Pictures from Violet Town

It was 44 years last week since the 1969 crash of the Southern Aurora into a goods train at Violet Town in northeast Victoria. (Upgrades to safety systems should ensure such a crash doesn’t happen again.)

The CFA has published a set of photos and a fascinating article about the disaster — well worth a read.

As it happens I went through Violet Town just after Christmas, with time to spare, and snapped a few pictures.

The station, about a kilometre north of the accident site, is a very peaceful spot.
Violet Town station

I assume as the result of remodelling works, this odd crossing within the station grounds has been half fenced-off, but is open from one side.
Violet Town station

On the citybound platform are recognisable Myki reader mounting points and one of the big Myki/Kamco equipment boxes — with the change to the Myki rollout plan in 2011, this and other stations beyond the V/Line commuter belt might never get Myki. (I wonder if anything is inside the box?) A newer Albury-bound platform didn’t seem to have the mounting points.
Violet Town station

The modern-day daytime equivalent of the train that crashed, a southbound Countrylink XPT zoomed through… notice how much it bounces around — perhaps a result of continuing problems with the track upgrade on the line.

By Daniel Bowen

Transport blogger / campaigner and spokesperson for the Public Transport Users Association / professional geek.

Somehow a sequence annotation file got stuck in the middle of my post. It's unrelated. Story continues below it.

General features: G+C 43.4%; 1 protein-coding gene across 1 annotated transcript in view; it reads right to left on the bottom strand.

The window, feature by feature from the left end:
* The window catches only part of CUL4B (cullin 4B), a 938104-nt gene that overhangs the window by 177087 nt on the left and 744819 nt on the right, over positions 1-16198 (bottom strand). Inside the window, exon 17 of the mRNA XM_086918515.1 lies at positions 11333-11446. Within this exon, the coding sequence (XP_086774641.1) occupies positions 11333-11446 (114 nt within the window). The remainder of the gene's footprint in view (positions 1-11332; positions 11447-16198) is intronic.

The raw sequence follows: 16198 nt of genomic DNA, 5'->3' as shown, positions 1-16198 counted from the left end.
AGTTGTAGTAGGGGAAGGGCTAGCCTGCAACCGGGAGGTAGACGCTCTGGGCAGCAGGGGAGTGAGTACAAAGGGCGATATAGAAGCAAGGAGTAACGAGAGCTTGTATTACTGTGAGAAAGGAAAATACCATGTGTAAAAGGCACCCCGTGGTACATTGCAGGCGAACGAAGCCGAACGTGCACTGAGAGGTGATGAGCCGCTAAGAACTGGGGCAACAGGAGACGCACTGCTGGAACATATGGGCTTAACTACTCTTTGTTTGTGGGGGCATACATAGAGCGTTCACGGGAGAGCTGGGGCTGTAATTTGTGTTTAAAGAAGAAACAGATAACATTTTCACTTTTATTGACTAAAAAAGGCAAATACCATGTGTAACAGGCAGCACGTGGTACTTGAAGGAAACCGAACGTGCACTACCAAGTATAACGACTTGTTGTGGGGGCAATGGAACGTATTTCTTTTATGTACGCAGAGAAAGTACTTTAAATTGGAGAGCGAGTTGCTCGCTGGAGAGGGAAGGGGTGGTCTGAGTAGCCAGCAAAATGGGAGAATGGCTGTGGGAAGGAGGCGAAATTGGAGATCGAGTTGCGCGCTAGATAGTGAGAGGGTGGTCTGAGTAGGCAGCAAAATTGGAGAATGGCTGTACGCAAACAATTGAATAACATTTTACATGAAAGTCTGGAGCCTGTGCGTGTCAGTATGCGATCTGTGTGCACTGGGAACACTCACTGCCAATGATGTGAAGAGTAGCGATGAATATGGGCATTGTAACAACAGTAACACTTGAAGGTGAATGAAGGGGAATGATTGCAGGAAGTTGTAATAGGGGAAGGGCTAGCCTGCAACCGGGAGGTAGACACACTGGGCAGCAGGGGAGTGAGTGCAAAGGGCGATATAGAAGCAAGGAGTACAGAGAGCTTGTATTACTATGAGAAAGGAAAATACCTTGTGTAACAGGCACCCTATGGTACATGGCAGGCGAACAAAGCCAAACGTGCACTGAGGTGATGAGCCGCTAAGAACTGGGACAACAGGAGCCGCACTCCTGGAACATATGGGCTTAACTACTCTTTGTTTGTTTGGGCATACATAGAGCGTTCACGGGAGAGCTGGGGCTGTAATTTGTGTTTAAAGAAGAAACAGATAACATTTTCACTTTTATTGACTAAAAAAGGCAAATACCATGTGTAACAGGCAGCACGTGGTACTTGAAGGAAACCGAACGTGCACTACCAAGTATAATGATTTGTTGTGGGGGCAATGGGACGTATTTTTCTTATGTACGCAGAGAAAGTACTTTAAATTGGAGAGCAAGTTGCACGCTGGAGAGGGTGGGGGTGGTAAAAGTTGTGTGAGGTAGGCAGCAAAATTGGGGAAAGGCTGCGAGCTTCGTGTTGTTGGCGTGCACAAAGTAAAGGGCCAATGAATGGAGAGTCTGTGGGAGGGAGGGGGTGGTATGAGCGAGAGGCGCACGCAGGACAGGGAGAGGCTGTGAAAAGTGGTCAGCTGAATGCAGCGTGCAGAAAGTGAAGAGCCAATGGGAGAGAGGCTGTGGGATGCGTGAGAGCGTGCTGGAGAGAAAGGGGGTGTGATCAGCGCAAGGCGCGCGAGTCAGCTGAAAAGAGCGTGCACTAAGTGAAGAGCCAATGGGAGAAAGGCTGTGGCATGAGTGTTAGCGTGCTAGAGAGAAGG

Bunurong land, Melbourne, Australia.
Opinions on this blog are all mine.

6 replies on “Pictures from Violet Town”

The town looks very peaceful – your photos captured the mood well.
Earlier this year, I wanted to catch the train from Albury to Melbourne so I could start work in my city job by 9am. Alas, none of the trains (according to Vline website) allowed this. So I took Greyhound bus which took 3.5 hours and arrived at 7:45. I guess country trains run for pensioners not workers.

@Roger, if you want to be an early riser there is the XPT departing Albury at 4:12 (yawn! Early rise!), arriving Southern Cross 7:35. V/Line tickets are accepted:

I think most lines have trains that arrive in Melbourne by 9. From that distance there probably aren’t a lot of commuters, but there are certainly a lot of regional people going to things like medical appointments.

Thanks very much fior this article, Daniel. Harold Dixon, our next-door neighbour when I was growing up, had been the chef on the Southern Aurora’s dining car. He rescued and comforted many of the injured after the collision and was featured in an Australasian Post spread. An ex WWII paratrooper and a wonderful neighbour, Harold was a good person to be Johnny-On-The-Spot. I’ll see if there’s anything more precise I can add.

@Lad Litter, thanks, but these are the two articles I linked to in the original blog post! (Well, I linked to the parent page which goes to both of these.)

Still, a good read!

PS. In my comment above I mentioned V/Line fares being accepted on XPT services. Someone advised me that this is no longer the case; I guess you’d have to book with Countrylink directly.

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